Meanwhile, Air Canada (TO: AC) said its 4,000th passenger-freighter flight since mid-March landed Wednesday in Lima, Peru.

The Boeing 777 jet departed Toronto with an assortment of freight from around the world including pharmaceuticals from Delhi and Hyderabad, India, as well as Brussels; medical equipment from Istanbul and Frankfurt, Germany; water purifying equipment from Philadelphia; and vehicle parts from Shanghai, Air Canada Cargo spokeswoman Johanne Cadorette said.

The return flight will carry mangoes bound for Frankfurt; asparagus for Madrid, London and Paris; turmeric and facemasks to Toronto; textiles to Edmonton, Canada, and Hong Kong; and ceramic tiles to Tel Aviv, Israel. Perishables will be loaded in the cabin.

“Cargo-only flights are successful when there is a demand both ways,” said Rene Rojas, the Latin America general manager for cargo sales and services. “We currently operate about 14 flights per week out of South America, from Bogota, Sao Paolo and Quito, and Lima. The converted [seats temporarily removed] A330 and 777-300 aircraft have been ideal for perishables from this region, which typically continue to Asia and Europe and Canada.” 

Air Canada expects to play a key role in COVID vaccine distribution after re-engineering their business model to prioritize freight. The airline will transport vaccine shipments for international freight forwarders, governments or humanitarian organizations on scheduled or charter flights and is currently conducting operational readiness exercises to ensure training, procedures and facilities are updated and meet the latest pharmaceutical industry requirements, Wednesday’s statement said.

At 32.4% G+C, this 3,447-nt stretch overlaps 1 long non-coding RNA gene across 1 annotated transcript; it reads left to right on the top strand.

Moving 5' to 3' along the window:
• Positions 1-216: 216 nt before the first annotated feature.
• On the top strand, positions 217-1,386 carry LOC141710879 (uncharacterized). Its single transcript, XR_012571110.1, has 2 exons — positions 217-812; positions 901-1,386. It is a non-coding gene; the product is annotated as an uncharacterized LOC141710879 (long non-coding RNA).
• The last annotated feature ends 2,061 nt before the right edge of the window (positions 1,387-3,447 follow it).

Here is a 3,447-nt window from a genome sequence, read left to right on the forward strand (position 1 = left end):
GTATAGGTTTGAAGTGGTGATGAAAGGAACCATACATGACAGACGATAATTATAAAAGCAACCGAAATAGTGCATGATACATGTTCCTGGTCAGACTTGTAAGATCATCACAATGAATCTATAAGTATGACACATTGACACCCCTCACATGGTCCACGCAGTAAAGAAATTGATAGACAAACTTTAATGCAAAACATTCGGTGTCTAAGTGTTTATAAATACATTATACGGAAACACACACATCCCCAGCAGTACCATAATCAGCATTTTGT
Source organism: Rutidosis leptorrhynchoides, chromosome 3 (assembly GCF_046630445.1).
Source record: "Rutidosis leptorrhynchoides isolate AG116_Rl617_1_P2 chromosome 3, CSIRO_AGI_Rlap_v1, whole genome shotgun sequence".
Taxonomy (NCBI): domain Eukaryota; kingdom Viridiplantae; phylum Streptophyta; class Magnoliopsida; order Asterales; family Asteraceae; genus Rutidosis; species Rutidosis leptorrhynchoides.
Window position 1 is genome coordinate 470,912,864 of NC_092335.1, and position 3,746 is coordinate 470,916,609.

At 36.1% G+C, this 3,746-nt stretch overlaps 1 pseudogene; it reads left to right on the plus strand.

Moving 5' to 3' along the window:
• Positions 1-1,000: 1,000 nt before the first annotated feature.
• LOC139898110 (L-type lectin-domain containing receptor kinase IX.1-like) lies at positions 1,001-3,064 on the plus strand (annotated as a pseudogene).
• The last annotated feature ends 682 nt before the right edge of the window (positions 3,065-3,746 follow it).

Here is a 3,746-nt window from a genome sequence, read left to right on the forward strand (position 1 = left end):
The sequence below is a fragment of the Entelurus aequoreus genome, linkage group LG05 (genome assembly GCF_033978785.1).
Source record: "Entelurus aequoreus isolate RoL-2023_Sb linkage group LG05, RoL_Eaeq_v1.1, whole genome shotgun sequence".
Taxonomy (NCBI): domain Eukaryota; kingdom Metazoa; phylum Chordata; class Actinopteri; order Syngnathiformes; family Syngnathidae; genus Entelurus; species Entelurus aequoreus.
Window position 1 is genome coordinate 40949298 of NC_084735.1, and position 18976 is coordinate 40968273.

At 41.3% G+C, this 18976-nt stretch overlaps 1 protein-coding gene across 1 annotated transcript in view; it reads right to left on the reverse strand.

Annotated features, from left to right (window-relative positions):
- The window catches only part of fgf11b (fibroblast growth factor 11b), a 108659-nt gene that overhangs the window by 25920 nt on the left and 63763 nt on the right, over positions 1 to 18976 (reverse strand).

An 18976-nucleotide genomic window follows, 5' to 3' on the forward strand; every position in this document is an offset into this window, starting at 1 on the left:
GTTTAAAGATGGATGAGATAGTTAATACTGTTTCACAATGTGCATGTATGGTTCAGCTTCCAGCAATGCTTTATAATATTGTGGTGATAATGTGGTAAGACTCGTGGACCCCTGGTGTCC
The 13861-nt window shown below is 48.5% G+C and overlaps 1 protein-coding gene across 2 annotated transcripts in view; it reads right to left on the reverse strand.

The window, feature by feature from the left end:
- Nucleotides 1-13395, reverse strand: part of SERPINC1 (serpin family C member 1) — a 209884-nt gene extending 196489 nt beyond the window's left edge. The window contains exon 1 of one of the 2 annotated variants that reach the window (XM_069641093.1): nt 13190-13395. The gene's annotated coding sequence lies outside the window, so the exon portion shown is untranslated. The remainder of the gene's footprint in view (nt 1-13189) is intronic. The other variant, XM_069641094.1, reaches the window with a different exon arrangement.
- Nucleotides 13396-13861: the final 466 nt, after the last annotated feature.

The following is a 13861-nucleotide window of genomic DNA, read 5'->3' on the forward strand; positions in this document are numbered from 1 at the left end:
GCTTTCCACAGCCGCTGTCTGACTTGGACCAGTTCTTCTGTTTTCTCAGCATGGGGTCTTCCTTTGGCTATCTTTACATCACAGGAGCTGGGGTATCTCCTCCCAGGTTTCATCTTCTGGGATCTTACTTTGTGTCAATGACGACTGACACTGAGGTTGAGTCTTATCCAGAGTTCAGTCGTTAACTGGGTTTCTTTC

FedEx Express and UPS are delivering the Pfizer vaccine in Canada, and FedEx Canada won a contract from the Canadian government to distribute non-Pfizer vaccines in the country.

In July, the International Air Transport Association certified Air Canada for meeting the highest standards of pharmaceutical logistics. 

Air Canada recently launched plans to eventually convert some older Boeing 767 passenger aircraft to pure freighters and operate a hybrid fleet. 

Click here for more FreightWaves and American Shipper stories by Eric Kulisch. / Contact: ekulisch@freightwaves.com

RELATED NEWS:

American Airlines transports its first COVID vaccine shipment (with video)

Big 3 US airlines gear up to transport COVID-19 vaccines

Air Canada finalizes decision to convert aircraft to freighters

FedEx, UPS trucks depart with first Pfizer COVID vaccines

Eric Kulisch, Air Cargo Editor

Eric is the Air Cargo Market Editor at FreightWaves. An award-winning business journalist with extensive experience covering the logistics sector, Eric spent nearly two years as the Washington, D.C., correspondent for Automotive News, where he focused on regulatory and policy issues surrounding autonomous vehicles, mobility, fuel economy and safety. He has won two regional Gold Medals from the American Society of Business Publication Editors for government coverage and news analysis, and was voted best for feature writing and commentary in the Trade/Newsletter category by the D.C. Chapter of the Society of Professional Journalists. As associate editor at American Shipper Magazine for more than a decade, he wrote about trade, freight transportation and supply chains. Eric is based in Portland, Oregon. He can be reached for comments and tips at ekulisch@freightwaves.com